Its simply a slightly different car than the Mini Cooper hatchback youre used to seeing, with a longer wheelbase (25.4 centimetres longer) that gives you more room on the inside. This gives the car a slightly elongated profile its a little as if the original Cooper got married to one of those old Woody wagons, and this was their child. In addition, there are rear access doors so that you can slip into the back seats more easily and a rear cargo door that get this is vertically split. It opens like the doors of an old-fashioned milk wagon. (There are also twin wipers on the back doors.) Now, this car isnt radically bigger than a regular Mini. You get an extra 6.3 centimetres in rear legroom, plus a little more than an extra cubic metre of cargo space. The back seats fold down for ease of cargo access, and thats really nice: you might not be able to fit, say, a surfboard in here, but then, you didnt expect to. Sub-floor storage space accommodates the little stuff. Plus theres a bit more room for your head. Were both tall, so every bit counts.
Needless to say, this car gives you that classic Cooper style in terms of design, both on the outside and the inside. Our hot chocolate model was an elegant brown on the outside, with two nifty white stripes down the bonnet and a white roof, plus white trim in other places. Inside, the retro-styling knocked us out. With its chrome-trimmed, circular dials and lots of dark-brown artificial wood, the interior of this vehicle reminded us of a restored classic vintage airplane. As much as we hate to admit it, however, its possible that this gorgeous dashboard and control panel looks better than it performs. For example, the round, oversized speedometer is mounted in the centre of the console, above the gear shift. Interesting, right? It is indeed, until you learn that its a big unnatural to have to glance to your right to see how fast youre going. Presumably you get used to it after a while, but still. The RPM gauge, on the other hand, is above the steering wheel.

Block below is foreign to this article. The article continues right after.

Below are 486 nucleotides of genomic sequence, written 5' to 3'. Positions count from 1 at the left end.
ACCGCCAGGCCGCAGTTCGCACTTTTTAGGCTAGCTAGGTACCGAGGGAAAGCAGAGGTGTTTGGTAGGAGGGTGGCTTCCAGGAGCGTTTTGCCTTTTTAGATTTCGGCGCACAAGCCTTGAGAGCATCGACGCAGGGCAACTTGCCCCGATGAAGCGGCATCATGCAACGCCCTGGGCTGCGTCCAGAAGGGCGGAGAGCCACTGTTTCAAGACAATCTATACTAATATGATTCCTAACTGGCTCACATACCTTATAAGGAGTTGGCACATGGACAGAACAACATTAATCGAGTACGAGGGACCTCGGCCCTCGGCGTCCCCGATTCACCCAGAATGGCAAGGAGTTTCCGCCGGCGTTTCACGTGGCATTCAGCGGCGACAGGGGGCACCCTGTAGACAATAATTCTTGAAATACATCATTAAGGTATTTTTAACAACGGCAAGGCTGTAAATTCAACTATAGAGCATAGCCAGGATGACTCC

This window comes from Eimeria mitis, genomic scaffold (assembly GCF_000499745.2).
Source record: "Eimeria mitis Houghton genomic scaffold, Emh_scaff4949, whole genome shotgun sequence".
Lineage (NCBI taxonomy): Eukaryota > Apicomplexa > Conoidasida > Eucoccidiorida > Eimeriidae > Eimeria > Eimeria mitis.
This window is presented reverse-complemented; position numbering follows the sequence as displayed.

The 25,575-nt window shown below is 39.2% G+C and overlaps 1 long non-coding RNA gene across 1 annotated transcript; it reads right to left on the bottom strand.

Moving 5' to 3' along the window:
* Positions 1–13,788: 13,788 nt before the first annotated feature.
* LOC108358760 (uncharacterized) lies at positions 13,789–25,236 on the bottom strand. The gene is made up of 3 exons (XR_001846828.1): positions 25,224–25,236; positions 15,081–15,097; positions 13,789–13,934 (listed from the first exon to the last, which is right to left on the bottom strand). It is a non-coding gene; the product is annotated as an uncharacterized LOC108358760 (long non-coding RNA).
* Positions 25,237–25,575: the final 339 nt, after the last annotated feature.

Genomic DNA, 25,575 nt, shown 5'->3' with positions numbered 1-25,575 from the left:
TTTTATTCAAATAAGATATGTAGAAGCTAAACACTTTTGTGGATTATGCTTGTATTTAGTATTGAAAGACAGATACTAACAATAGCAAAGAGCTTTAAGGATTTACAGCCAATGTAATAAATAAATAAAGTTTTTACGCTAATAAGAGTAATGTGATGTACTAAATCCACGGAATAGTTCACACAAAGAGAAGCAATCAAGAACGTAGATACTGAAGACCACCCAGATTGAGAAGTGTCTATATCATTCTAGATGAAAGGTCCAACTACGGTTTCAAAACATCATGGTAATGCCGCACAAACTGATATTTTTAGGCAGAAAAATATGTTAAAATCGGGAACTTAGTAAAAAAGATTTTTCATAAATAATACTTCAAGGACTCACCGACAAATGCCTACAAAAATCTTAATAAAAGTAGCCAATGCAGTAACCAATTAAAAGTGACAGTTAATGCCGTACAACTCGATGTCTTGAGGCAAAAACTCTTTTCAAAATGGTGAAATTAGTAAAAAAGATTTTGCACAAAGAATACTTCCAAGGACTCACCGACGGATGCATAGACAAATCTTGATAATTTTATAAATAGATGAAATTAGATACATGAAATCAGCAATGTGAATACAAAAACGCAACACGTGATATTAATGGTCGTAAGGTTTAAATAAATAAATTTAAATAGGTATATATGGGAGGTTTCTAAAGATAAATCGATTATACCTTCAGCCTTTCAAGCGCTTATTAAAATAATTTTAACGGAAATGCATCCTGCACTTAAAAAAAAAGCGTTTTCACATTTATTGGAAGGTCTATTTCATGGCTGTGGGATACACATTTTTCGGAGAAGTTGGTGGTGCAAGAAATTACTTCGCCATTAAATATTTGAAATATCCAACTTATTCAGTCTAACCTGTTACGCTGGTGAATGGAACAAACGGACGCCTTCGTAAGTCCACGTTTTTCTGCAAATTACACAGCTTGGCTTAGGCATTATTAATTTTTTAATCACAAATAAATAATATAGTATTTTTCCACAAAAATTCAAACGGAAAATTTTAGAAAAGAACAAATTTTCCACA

Anyway, we settled into our Clubman, pleasantly surprised by how well the two front seats accommodated our tallness and luxuriating in the brown leather upholstery, and headed for outside the city. It was time to see how the creature handled itself on the road.

A Tiny Titan
It handles itself well. Its like youre driving a go-kart. Yes, thats a compliment. You feel the road in this thing; youre in tune with the driving experience. The car feels like an extension of your body, and the power-steering makes turning the wee car with the extra-thick wheel even easier than it would be, although one of us, whod driven the conventional hatchback Mini, said that the conventional one turned more handily. But then the Clubman is bigger, and therefore more stable. The spring-strut front suspension and the multi-control-arm rear suspension perform their tasks admirably. The suspension is tight, which might be less than ideal on Kyivs often crumbling streets.